2010-04-01 / Local & State

County Teams Ready To Rescue Pets Across PA

By Richard Robbins PITTSBURGH TRIBUNE-REVIEW

PITTSBURGH (AP) – Chris Vibostak was listening to the emergency scanner at her Fayette County home when she heard something that gave her a start: Some farm cows had escaped their pastures and were loose on the road.

“I thought to myself, ‘I wish we were up and running. That’s just right for us.’’’

Vibostak, of Luzerne Township, is coordinator of the county’s Animal Response Team, or CART, part of a nonprofit statewide system that receives $400,000 in annual funding from the Department of Homeland Security for operations and equipment.

The goal of the teams – there’s one in each of Pennsylvania’s 67 counties – is to be on call when emergencies strike and animals are involved.

“Animal emergencies create dangers for animals and their owners,’’ said Joel Hersh, state system coordinator. “Pets are the No. 1 reason people return to their homes before local authorities have declared it safe to do so, risking lives in the effort to save beloved pets.’’

Hurricane Katrina was a galvanizing event for animal rescue and response. After the devastating floods, Congress passed a measure that reimburses county teams for household pet rescue activities during federal disaster emergencies. Some people dubbed the measure the “No Animal Left Behind Act.’’

During the flooding threat earlier this month, team volunteers in Allegheny County set up an emergency animal shelter at the Undercliff Volunteer Fire Department in Shaler. The shelter included nine dog cages and three cat cages, as well as a camera. Regulations call for volunteers to photograph the animal, as well as the owner when possible, for identification purposes.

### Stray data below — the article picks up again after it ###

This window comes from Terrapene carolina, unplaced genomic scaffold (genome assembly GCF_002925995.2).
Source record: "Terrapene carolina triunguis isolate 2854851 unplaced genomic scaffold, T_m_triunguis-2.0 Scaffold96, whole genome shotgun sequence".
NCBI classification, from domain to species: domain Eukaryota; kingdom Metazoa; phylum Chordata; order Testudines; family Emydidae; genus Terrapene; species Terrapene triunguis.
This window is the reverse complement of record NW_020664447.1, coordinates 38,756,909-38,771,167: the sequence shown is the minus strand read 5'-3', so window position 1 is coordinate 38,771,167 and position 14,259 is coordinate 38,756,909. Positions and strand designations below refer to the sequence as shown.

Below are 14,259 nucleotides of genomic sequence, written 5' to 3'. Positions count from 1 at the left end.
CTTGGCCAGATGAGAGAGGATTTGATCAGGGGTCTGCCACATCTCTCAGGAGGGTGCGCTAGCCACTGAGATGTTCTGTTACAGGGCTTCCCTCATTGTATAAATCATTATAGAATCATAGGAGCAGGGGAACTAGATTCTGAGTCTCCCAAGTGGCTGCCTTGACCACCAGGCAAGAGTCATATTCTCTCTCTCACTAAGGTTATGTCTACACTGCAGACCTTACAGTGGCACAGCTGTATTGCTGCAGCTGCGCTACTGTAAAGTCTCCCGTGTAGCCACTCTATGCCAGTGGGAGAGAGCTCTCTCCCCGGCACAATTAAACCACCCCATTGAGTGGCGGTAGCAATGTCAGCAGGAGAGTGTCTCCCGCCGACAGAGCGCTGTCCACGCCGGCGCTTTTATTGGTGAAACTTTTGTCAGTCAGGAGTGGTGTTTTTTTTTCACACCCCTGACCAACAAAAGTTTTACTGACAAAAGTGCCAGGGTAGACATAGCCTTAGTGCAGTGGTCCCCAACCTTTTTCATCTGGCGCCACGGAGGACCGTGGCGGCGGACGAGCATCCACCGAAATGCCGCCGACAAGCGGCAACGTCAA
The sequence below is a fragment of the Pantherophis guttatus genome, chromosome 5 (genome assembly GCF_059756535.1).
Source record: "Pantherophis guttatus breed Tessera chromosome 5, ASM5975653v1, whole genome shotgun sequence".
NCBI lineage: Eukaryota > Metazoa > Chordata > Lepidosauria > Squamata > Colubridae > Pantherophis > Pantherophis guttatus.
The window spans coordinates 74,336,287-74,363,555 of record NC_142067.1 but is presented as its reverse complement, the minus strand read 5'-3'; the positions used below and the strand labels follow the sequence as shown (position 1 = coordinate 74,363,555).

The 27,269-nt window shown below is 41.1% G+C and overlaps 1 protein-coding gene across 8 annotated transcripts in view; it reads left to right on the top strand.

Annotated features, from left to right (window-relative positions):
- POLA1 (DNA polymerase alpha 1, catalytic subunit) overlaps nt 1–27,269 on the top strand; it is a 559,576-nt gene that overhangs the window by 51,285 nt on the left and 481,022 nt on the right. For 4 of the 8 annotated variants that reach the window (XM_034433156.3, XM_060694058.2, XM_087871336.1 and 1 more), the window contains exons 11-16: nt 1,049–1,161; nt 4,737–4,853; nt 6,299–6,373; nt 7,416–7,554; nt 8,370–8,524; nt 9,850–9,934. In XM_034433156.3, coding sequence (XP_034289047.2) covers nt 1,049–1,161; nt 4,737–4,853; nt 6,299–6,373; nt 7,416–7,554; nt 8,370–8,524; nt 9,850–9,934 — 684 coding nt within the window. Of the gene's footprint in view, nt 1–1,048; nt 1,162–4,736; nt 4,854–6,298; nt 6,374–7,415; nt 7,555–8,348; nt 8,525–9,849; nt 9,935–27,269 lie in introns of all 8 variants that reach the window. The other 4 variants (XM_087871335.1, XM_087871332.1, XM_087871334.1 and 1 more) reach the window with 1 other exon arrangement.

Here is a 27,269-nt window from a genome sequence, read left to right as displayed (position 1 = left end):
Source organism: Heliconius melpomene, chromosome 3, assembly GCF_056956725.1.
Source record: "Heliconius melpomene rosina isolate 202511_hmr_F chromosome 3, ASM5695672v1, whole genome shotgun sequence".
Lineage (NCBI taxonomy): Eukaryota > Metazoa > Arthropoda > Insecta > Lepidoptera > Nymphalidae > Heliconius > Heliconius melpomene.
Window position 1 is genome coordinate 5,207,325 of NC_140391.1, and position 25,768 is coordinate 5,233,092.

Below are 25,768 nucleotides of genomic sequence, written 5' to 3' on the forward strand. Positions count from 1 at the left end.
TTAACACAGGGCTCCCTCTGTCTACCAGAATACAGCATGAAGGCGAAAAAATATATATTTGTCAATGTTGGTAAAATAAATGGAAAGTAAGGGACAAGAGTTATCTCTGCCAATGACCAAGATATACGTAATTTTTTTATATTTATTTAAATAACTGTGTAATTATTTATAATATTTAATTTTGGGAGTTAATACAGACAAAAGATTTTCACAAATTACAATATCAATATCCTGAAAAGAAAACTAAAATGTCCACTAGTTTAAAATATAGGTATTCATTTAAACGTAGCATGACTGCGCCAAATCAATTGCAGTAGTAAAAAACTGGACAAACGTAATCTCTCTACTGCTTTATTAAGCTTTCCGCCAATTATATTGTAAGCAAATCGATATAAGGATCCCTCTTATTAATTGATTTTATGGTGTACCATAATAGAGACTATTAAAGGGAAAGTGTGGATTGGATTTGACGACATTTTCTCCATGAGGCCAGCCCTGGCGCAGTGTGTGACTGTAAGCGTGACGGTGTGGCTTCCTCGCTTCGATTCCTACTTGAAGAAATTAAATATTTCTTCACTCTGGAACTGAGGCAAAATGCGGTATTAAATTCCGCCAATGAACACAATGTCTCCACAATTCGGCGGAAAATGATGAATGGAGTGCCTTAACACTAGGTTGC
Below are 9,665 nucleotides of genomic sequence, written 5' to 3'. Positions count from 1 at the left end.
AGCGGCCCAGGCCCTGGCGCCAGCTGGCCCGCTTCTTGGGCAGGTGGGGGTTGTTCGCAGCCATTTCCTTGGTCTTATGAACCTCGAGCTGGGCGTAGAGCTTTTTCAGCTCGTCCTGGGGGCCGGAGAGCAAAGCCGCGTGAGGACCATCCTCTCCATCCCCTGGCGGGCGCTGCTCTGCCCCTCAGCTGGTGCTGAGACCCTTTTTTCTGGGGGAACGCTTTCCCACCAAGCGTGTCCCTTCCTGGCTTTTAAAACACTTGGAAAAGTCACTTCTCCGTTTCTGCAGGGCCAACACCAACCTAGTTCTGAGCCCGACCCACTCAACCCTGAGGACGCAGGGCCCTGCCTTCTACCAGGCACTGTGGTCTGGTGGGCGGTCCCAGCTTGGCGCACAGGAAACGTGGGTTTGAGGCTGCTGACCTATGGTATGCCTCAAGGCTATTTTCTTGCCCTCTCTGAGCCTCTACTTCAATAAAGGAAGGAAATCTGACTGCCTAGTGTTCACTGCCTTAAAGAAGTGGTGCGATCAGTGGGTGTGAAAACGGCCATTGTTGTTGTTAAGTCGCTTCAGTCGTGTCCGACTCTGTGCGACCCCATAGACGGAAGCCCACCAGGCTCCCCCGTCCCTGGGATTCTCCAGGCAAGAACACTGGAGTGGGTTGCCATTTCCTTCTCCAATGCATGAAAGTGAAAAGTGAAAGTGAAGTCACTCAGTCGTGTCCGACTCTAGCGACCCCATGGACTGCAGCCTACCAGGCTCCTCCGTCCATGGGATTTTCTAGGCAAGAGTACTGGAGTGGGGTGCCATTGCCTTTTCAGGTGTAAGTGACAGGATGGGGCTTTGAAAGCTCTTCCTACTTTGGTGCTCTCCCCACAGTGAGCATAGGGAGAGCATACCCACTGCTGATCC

Pat McKenty, Allegheny County coordinator, said volunteers were ready to set up shelters in five other locations. However, the flood waters never materialized and the shelters were not needed.

Shirl Ransley, a volunteer from McCandless, said the experience showed the need for “tons of volunteers.’’ She said four people at most were involved during the recent flood threat, while McKenty put the number at seven.

Hersh said recruitment is “a never-ending challenge’’ for the disaster teams, which are 100 percent volunteer-dependent and spring into action only on the call of emergency management personnel.

“In today’s society, it’s hard to get people to commit,’’ McKenty said.One problem is that a county team may go months, even years, without an emergency, McKenty explained. Boredom sets in and volunteers drift away, she said.

In 2009, Pennsylvania teams were dispatched to 60 emergency situations. None were in the Pittsburgh region, Hersh said.

Lori Mozina-Ogurchak, the coordinator in Westmoreland County, said one possible reason volunteers aren’t called out more often is that teams have not maintained close ties with county emergency officials. She said she hopes to change that as she takes over from the late Elaine Gower, a former county humane officer who became ill just as she took on the role three years ago.

Since “starting from scratch’’ in January, Mozina- Ogurchak said she has been able to recruit 25 volunteers for Westmoreland.

Vibostak said recruiting has been difficult because of the program’s low profile. “No one’s heard of us. I talk to fire departments, and they say they’ve never heard of us.’’

Kathi Elder, a team volunteer in Indiana County, said she learned of the effort about four years ago. “I thought rescue,’’ she said. “But it’s not so much rescue. It’s responding to animals in need.’’

Elder said the mandatory training for volunteers can be rigorous. It includes training in hazardous materials training and emergency medical treatment for animals of all sizes.

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